Most charities that are contracted by government to deliver public services have been subsidising those services with other sources of income, according to new research.
The charity sector think tank New Philanthropy Capital (NPC) found that 59% of charities delivering public services use funding from other sources to subsidise services. Many will be unable to continue to do so due to the impact of coronavirus.
With income from fundraising, trading and other sources collapsing due to measures to tackle the coronavirus crisis, NPC has warned that charities are more vulnerable than previously thought.
NPC interviewed 300 charity leaders between November 2019 and January 2020. Around half said they delivered public services.
On Friday NCVO and others warned that the sector will lose more than £4bn over the next 12 weeks.
Charities and MPs have been pressuring the government to finalise a tailored package of support for the sector.
NPC said its research suggests things could be worse than previously estimated and said urgent action is needed.
Dan Corry, chief executive of NPC said: “Charities are mobilising to help thousands of people across the country but they are also crying out for more help and support. Their income is collapsing just as people’s need to use them starts to grow.
“Our research reveals some underlying problems in the sector which the crisis will undoubtedly exacerbate. The response both from policymakers and the sector to the crisis needs to take this pre-existing weaknesses into account, and make sure issues like the lack of core funding, the weaknesses on using digital technology and the cross subsidy of contracts are not overlooked, or we could see charities fail and thousands of vulnerable people put at risk.”
The findings come from research carried out as part of its State of the Sector 2020 project. The full report is due to be published in the summer.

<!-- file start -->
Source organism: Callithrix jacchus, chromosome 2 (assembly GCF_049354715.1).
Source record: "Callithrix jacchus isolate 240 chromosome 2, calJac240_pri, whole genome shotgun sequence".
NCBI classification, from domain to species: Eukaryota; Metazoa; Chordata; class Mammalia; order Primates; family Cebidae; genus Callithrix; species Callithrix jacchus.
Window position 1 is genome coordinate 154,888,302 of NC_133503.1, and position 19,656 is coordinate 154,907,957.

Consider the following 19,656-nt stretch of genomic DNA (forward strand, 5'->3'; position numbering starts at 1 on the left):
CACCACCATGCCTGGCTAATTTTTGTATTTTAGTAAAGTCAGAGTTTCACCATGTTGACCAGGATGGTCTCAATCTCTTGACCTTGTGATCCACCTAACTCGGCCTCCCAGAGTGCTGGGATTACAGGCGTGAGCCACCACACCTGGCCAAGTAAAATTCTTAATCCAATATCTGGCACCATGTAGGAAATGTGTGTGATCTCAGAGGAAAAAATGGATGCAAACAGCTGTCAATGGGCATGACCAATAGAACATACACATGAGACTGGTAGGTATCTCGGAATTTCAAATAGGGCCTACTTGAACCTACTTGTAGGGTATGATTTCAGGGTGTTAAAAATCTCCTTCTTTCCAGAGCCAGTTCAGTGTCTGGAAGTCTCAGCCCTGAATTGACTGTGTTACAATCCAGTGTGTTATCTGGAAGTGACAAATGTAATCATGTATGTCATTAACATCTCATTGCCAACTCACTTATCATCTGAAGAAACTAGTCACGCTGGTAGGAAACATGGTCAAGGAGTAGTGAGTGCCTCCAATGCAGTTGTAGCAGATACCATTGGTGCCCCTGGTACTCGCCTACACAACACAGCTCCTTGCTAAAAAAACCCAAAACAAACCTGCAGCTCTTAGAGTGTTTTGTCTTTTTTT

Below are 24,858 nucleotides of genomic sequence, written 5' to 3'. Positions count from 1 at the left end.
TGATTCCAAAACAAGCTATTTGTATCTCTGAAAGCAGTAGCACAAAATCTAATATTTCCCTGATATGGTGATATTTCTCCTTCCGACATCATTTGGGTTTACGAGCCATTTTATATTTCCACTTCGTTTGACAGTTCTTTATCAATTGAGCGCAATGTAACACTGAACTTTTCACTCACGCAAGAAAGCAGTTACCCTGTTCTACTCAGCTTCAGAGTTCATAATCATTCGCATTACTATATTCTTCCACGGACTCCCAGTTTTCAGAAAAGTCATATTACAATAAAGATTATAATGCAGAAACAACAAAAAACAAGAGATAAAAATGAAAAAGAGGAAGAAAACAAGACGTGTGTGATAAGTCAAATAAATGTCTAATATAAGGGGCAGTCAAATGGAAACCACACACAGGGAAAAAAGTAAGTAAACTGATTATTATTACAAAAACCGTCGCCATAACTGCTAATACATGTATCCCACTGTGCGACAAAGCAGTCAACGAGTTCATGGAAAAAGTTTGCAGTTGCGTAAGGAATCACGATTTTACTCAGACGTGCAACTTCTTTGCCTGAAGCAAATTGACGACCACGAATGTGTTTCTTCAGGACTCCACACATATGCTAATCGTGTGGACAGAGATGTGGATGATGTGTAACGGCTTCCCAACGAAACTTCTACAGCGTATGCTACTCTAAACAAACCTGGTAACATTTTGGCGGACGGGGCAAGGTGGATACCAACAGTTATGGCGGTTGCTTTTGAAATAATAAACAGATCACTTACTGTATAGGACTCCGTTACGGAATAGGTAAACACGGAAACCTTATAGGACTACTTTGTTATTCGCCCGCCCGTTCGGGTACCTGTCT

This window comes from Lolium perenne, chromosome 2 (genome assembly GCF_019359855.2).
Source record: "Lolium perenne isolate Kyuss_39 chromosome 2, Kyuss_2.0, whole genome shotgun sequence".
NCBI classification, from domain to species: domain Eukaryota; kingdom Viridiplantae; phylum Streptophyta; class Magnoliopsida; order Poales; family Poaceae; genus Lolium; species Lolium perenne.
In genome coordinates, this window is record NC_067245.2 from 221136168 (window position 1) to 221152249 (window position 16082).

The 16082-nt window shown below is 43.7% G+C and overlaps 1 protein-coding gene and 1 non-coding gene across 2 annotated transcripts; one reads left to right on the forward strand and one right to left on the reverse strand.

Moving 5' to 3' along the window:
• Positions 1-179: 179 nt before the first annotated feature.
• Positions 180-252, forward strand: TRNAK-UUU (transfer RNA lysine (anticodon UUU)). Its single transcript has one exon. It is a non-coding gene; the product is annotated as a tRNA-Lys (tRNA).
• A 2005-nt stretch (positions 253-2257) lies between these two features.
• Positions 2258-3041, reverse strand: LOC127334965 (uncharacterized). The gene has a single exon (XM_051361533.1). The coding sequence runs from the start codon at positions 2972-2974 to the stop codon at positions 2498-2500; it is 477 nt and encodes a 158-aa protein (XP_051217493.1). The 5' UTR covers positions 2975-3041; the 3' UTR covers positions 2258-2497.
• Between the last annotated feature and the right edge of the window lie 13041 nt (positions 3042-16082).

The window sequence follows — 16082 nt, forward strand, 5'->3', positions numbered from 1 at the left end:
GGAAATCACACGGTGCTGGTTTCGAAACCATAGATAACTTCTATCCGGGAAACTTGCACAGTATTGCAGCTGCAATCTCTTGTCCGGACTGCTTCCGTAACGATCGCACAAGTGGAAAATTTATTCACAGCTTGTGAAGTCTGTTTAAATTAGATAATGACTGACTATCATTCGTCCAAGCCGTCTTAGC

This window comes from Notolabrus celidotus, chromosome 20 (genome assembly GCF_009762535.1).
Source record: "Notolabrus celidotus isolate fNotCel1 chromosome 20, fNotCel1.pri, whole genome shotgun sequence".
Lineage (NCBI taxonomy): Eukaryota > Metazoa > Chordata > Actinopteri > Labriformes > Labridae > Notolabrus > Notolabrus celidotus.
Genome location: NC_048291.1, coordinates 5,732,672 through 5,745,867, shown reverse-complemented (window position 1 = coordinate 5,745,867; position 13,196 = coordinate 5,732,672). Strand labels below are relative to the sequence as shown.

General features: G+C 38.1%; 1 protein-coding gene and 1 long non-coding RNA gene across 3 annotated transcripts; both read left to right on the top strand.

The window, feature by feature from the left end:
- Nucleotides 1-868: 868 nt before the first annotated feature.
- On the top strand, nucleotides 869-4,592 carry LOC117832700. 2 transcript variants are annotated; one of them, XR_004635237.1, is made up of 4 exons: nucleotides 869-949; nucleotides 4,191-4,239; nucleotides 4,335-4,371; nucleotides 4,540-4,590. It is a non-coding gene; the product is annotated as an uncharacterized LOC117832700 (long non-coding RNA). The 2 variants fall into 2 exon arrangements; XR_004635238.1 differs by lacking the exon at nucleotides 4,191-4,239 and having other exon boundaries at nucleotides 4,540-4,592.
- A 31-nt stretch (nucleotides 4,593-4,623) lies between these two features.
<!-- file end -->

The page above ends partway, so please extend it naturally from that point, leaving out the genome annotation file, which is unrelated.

‘We need a Charity Guarantee Scheme’
Elsewhere, Martin Brookes, an economist and chief executive of London Plus, has outlined how the cash flow crisis affecting many charities could be resolved quickly.
Writing a paper in a personal capacity, he called for a “Charity Guarantee Scheme” as part of a package of measures to support charities.
He said that this would help charities that have experienced sudden loss of expected income, such as those expecting to raise money from the London Marathon, which is just one of many events that have been postponed.
Brookes said banks should be forced to provide overdraft facilities to registered charities, as long as their latest set of accounts confirm that they are a going concern, with any losses guaranteed by the government.
He said this would be a “swift way to get money to charities who desperately need it”.
“It will stop charities going bankrupt immediately,” he wrote. “It will not – and is not intended to – prop them up indefinitely.”
Brookes emphasised that this was an emergency measure and that grants, contracts and other support would be needed to support an increase in demand for services coinciding with the collapse of income streams.